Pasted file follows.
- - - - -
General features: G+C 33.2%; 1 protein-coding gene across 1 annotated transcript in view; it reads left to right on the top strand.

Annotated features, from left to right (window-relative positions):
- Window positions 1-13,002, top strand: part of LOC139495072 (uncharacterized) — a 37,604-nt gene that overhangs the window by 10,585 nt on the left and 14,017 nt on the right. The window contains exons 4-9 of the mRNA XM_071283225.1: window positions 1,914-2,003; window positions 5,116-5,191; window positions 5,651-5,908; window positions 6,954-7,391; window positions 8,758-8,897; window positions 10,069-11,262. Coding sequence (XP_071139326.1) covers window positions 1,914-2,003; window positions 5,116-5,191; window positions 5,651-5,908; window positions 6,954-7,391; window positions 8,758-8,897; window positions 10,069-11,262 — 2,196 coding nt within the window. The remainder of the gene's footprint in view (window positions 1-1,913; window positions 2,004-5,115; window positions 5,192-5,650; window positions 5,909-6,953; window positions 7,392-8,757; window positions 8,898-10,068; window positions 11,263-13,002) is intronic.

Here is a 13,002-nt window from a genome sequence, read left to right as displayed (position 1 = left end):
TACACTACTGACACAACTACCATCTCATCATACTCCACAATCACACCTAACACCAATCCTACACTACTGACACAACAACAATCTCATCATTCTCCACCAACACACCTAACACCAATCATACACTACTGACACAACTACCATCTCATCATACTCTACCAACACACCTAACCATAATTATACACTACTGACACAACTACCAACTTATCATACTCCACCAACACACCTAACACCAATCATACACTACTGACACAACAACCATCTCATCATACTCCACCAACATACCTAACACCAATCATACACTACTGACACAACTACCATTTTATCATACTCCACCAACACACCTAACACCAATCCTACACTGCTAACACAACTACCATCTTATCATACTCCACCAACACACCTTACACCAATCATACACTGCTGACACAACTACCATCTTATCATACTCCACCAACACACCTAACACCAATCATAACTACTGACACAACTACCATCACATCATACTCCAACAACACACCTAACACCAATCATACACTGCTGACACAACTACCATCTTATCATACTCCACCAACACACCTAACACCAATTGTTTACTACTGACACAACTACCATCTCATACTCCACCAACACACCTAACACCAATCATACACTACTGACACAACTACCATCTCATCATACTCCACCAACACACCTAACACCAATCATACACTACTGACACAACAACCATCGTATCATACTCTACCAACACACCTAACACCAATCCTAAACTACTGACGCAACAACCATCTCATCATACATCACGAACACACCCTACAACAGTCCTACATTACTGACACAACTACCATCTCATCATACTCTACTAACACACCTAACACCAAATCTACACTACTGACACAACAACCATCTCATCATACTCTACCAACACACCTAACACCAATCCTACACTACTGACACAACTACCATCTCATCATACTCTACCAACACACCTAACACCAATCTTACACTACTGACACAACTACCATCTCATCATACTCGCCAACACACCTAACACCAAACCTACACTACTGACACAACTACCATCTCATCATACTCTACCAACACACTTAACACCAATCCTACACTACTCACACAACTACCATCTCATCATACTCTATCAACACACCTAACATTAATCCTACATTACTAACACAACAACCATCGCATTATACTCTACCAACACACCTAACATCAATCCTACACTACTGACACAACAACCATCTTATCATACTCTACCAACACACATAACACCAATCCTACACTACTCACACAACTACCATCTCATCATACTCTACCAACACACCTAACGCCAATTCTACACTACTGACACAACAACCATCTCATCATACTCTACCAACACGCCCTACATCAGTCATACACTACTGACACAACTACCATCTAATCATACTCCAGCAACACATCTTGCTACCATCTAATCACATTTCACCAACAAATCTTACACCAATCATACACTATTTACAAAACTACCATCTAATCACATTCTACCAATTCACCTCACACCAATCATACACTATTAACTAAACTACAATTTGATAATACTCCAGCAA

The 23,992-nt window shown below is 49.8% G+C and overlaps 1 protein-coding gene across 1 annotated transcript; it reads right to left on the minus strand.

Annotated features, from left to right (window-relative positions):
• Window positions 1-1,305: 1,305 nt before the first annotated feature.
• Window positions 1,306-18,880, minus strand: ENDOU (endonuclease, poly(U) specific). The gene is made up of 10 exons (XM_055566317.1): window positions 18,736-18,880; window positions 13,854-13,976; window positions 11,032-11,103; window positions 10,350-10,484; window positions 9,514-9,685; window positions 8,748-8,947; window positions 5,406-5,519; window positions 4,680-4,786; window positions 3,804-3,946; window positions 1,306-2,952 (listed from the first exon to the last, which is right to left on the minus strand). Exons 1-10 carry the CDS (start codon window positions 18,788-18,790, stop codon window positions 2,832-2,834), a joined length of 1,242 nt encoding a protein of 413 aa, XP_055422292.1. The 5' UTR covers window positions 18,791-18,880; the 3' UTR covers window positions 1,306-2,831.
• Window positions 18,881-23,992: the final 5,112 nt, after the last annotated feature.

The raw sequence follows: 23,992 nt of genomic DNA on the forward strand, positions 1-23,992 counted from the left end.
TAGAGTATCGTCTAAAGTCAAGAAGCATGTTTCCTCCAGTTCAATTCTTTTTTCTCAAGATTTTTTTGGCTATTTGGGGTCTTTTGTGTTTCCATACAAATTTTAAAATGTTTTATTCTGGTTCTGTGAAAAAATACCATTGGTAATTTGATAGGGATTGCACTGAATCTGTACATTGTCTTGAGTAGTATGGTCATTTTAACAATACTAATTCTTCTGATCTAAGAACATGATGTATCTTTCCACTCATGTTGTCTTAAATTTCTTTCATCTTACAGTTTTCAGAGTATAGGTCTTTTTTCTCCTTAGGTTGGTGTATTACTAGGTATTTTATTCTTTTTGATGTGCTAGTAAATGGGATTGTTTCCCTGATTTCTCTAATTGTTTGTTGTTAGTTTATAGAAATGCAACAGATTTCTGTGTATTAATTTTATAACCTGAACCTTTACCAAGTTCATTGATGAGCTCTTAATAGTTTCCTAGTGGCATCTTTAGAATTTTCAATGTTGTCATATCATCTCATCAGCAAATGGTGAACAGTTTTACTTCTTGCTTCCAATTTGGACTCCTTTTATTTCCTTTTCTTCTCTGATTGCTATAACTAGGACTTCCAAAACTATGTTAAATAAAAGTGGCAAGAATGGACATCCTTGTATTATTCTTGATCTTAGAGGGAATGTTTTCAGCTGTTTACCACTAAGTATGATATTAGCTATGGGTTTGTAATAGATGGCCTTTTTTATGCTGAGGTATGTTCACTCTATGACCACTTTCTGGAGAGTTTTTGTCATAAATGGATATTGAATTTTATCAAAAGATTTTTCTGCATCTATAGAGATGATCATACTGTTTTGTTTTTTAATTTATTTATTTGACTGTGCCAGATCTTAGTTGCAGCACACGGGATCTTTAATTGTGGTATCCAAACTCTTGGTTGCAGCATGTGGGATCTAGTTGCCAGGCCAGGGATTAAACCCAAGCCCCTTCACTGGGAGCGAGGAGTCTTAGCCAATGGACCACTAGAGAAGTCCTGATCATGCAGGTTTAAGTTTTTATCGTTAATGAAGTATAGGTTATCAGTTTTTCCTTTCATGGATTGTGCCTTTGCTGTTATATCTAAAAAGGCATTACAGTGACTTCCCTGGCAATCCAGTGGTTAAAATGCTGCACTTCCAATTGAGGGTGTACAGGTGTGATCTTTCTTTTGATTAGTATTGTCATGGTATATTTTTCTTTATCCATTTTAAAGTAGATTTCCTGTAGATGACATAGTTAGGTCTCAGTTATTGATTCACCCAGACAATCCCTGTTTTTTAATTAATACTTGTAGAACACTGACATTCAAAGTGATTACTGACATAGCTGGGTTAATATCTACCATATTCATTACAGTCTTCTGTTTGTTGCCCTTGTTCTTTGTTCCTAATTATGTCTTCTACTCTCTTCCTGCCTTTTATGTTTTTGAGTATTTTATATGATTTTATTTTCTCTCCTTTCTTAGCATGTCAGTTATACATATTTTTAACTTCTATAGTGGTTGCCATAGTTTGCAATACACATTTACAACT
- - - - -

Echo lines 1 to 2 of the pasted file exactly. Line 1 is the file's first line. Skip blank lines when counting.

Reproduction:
General features: G+C 33.2%; 1 protein-coding gene across 1 annotated transcript in view; it reads left to right on the top strand.

Annotated features, from left to right (window-relative positions):